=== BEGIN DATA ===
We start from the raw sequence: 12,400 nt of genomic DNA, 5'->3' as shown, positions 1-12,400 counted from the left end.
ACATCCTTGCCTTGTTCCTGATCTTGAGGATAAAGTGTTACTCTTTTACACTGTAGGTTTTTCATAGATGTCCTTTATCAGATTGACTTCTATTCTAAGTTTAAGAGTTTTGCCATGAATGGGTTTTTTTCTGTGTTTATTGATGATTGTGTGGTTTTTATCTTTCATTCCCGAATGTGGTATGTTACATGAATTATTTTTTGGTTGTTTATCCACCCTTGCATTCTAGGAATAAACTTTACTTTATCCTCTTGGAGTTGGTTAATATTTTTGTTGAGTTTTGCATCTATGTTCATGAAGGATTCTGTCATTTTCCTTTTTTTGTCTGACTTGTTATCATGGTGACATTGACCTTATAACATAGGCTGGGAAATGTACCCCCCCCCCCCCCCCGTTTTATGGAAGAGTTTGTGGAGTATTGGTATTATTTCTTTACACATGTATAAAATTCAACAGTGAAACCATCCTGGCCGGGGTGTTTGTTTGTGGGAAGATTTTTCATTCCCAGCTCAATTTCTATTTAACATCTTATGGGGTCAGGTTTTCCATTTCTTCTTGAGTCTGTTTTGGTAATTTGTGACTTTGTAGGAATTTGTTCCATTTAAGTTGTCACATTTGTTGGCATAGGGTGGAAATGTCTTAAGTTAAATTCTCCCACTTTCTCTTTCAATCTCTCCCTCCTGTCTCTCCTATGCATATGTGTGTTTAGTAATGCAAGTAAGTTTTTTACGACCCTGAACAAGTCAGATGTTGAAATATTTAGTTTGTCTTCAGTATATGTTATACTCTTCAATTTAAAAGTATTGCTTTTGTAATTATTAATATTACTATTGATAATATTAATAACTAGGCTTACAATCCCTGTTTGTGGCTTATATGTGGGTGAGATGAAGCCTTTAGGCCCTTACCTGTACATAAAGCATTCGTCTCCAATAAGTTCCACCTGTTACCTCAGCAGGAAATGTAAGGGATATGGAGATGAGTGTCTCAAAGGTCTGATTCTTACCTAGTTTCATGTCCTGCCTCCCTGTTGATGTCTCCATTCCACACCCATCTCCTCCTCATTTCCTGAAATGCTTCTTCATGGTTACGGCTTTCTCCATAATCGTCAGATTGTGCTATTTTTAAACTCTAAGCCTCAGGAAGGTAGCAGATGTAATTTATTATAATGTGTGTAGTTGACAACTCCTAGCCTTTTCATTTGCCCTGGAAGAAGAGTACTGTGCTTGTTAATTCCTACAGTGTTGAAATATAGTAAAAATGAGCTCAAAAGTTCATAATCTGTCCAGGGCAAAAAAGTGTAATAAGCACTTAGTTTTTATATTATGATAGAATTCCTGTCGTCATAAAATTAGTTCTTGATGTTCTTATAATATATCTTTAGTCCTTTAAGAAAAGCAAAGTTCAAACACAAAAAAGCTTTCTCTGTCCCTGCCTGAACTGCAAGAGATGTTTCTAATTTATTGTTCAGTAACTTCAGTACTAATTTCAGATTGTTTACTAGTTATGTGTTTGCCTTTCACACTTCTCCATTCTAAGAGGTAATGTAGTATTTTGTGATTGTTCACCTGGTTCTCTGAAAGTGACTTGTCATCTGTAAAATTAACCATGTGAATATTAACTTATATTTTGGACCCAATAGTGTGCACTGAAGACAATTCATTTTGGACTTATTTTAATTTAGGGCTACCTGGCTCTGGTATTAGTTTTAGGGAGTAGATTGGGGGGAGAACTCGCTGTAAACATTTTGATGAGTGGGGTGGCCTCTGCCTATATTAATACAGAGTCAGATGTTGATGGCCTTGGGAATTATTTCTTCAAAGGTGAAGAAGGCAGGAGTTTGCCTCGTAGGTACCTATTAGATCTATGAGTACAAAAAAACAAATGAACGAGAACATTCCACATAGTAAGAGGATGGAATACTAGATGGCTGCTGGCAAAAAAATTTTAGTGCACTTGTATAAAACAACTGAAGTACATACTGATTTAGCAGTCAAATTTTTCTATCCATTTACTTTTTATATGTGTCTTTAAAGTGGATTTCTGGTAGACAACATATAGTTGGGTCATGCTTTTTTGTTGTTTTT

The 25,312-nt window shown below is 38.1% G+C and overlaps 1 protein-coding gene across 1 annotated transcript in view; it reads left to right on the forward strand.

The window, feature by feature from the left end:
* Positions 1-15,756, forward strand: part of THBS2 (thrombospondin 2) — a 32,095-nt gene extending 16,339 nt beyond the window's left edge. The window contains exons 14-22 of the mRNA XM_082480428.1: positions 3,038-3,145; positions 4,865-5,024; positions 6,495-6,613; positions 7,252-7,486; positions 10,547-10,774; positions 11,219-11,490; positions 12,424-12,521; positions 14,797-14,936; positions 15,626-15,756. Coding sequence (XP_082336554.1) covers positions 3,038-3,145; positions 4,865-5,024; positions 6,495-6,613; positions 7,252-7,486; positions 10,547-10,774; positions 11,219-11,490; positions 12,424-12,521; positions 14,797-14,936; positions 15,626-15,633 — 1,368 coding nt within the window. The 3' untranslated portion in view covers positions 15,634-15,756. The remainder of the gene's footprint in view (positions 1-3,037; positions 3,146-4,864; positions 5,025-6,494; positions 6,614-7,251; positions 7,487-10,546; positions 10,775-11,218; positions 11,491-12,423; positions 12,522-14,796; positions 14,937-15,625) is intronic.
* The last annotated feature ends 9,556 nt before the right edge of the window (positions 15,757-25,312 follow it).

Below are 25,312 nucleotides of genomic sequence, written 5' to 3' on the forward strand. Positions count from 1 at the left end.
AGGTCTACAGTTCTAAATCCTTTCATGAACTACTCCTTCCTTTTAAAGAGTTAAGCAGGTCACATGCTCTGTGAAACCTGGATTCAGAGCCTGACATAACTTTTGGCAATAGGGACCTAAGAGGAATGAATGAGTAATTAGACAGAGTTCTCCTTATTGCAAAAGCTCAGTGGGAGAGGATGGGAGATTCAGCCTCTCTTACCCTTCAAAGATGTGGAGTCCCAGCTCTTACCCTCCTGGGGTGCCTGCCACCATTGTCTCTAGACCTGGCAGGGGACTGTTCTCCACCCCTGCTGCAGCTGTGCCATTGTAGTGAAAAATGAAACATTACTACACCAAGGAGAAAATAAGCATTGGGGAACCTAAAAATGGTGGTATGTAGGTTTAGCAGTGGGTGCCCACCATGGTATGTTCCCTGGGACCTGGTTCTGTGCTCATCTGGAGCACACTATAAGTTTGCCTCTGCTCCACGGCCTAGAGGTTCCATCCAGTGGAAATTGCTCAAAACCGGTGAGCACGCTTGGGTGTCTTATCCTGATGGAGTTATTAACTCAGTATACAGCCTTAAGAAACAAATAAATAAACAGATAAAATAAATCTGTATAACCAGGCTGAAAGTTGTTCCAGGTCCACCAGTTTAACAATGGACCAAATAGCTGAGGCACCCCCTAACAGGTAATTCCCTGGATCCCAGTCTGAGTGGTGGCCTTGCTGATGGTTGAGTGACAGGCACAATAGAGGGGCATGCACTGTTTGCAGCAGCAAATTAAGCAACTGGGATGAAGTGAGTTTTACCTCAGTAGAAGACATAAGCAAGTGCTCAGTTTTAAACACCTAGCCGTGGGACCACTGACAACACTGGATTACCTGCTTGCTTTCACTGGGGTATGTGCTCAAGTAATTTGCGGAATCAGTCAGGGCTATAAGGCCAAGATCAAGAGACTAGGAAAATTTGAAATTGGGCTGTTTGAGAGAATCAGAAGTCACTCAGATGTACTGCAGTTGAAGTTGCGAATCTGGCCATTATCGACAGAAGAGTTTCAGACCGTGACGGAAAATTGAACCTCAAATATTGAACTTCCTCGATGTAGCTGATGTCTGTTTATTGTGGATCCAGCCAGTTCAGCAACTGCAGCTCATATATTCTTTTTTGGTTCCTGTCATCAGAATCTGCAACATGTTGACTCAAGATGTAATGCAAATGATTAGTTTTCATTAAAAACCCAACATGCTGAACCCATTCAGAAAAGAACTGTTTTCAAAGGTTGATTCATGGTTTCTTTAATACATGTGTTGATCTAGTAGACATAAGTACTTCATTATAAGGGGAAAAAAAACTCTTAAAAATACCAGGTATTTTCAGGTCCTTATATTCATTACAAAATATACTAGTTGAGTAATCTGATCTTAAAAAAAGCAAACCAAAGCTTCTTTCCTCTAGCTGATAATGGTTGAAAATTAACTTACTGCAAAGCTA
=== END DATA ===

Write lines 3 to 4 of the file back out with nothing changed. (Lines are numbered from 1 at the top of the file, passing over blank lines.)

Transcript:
The 25,312-nt window shown below is 38.1% G+C and overlaps 1 protein-coding gene across 1 annotated transcript in view; it reads left to right on the forward strand.

The window, feature by feature from the left end: